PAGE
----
An elementary Latin course intended for students continuing from Latin I, Latin II presents further essential Latin vocabulary, grammar, and syntax. Students read adapted Latin passages and translate brief selections from original Latin works, studying such authors as Vergil, Livy, Horace, Ovid, Seneca, Pliny the Younger, and Tacitus. English derivatives, aspects of Roman culture, daily life, history and mythology relevant to the Latin readings are also discussed. The text is Latin for the New Millennium, Level 1 (Bolchazy-Carducci).
A reading-based, intermediate Latin course, Latin IV is intended for students continuing from Latin III. This survey literature course offers students the opportunity for in-depth critical examination of selected readings from Caesar, Catullus, Cicero, Vergil, Horace, and Ovid. Students translate literally, read critically, analyze, interpret, scan the verse (where applicable), and read aloud each of the assigned readings.
The curriculum also includes substantial discussion of relevant Roman cultural, social, and political history, study of stylistic devices/figures of speech, peculiarities of poetic expression, and thorough review of all fundamental grammar. The text is Latin for the New Millennium, Level 3 (Bolchazy-Carducci).
Introduction to Classical Greek
A modern course in Classical Greek that emphasizes reading in Greek, with the goal of translating passages from a variety of authors including Aristophanes, Herodotus, Plato, and Homer. Grammar and word roots are also discussed. The text used are Reading Greek: Text and Vocabulary and Reading Greek: Grammar and Exercises by Joint Association of Classics Teachers. This course is not offered every year, but is available to interested students.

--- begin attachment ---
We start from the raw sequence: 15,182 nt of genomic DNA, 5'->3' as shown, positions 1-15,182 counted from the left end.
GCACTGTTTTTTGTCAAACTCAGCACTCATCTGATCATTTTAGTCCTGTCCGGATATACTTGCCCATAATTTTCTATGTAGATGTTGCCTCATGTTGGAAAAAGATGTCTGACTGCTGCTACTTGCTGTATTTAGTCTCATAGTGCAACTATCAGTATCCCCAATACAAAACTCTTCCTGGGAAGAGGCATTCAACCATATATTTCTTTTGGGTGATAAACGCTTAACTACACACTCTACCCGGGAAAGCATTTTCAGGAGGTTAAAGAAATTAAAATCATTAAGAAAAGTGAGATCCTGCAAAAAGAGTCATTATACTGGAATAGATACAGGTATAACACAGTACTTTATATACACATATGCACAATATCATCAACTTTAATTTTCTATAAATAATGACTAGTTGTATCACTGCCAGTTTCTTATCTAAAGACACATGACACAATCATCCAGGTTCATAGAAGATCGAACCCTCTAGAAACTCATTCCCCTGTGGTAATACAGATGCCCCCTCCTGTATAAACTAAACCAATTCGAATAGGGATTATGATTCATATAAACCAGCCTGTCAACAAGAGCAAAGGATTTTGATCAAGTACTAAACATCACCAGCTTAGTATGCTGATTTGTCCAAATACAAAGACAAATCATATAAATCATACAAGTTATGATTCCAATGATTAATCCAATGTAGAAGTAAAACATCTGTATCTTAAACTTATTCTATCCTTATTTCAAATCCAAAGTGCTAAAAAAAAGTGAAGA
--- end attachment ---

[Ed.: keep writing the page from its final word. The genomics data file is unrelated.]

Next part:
American Sign Language
The course is designed to introduce the basics of American Sign Language (ASL). The course begins with exercises in visual communication (mime and gestures), and moves on to sign
vocabulary and fingerspelling. The emphasis is on successful communication. Students are introduced to important cultural aspects of deafness and the deaf community. Guests from the deaf community in Rochester will be invited to expand students’ understanding of deafness.
Program Description and Requirements
The Upper School Science Department provides a balanced and comprehensive science education that prepares students to be engaged in an ever-changing scientific and technological world. We inspire students to see themselves as scientists and to use scientific thinking to make informed decisions and solve problems.